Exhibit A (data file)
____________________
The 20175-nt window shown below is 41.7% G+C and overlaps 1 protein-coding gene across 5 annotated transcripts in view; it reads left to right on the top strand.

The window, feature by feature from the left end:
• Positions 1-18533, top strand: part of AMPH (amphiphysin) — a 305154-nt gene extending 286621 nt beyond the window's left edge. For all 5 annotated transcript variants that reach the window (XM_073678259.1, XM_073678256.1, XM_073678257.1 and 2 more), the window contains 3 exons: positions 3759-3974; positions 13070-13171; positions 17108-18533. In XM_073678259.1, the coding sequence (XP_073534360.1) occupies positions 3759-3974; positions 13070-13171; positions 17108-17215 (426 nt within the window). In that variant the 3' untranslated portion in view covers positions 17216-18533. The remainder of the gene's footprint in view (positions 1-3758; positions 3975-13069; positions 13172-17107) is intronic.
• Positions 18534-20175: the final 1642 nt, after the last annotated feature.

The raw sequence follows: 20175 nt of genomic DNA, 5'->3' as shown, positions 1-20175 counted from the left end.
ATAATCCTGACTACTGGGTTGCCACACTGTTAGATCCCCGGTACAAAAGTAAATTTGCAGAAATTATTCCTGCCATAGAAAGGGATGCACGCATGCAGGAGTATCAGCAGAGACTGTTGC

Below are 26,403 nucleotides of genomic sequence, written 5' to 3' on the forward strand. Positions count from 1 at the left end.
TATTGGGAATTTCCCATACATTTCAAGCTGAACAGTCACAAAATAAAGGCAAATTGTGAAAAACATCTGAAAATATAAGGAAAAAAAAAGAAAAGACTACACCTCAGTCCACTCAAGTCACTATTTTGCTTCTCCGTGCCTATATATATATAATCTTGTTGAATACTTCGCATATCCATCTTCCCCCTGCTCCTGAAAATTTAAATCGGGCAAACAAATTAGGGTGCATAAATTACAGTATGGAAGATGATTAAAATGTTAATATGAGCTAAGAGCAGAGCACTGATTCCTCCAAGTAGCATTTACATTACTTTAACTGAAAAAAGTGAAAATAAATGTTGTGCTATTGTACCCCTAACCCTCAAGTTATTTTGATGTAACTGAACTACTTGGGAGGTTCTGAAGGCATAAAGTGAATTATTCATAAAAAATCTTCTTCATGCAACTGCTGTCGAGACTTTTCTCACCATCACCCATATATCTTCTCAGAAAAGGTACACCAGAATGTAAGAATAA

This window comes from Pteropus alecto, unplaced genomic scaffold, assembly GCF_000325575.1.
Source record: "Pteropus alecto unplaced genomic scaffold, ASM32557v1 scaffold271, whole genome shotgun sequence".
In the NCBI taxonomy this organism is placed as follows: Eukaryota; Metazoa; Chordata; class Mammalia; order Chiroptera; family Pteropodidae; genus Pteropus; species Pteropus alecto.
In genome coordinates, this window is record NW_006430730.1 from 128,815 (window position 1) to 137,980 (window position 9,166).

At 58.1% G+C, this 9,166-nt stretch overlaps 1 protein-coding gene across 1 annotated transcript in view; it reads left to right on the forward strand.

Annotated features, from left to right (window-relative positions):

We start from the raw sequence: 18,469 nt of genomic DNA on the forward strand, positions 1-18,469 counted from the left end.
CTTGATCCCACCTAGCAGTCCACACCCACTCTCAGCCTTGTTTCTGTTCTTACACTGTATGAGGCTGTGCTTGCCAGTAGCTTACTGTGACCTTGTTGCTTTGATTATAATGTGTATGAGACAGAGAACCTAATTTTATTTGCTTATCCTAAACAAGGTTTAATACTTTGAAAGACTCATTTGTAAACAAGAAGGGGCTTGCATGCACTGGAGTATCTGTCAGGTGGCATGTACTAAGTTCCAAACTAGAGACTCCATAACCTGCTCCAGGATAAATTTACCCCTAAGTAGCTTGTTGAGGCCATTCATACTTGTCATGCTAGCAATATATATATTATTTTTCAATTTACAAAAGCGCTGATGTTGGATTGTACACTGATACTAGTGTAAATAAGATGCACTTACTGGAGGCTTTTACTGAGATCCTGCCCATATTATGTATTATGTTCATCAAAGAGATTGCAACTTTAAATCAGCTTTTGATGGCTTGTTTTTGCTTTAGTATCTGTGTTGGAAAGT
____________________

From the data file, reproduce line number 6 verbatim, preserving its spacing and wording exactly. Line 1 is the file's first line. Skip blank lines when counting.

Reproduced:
ATAATCCTGACTACTGGGTTGCCACACTGTTAGATCCCCGGTACAAAAGTAAATTTGCAGAAATTATTCCTGCCATAGAAAGGGATGCACGCATGCAGGAGTATCAGCAGAGACTGTTGC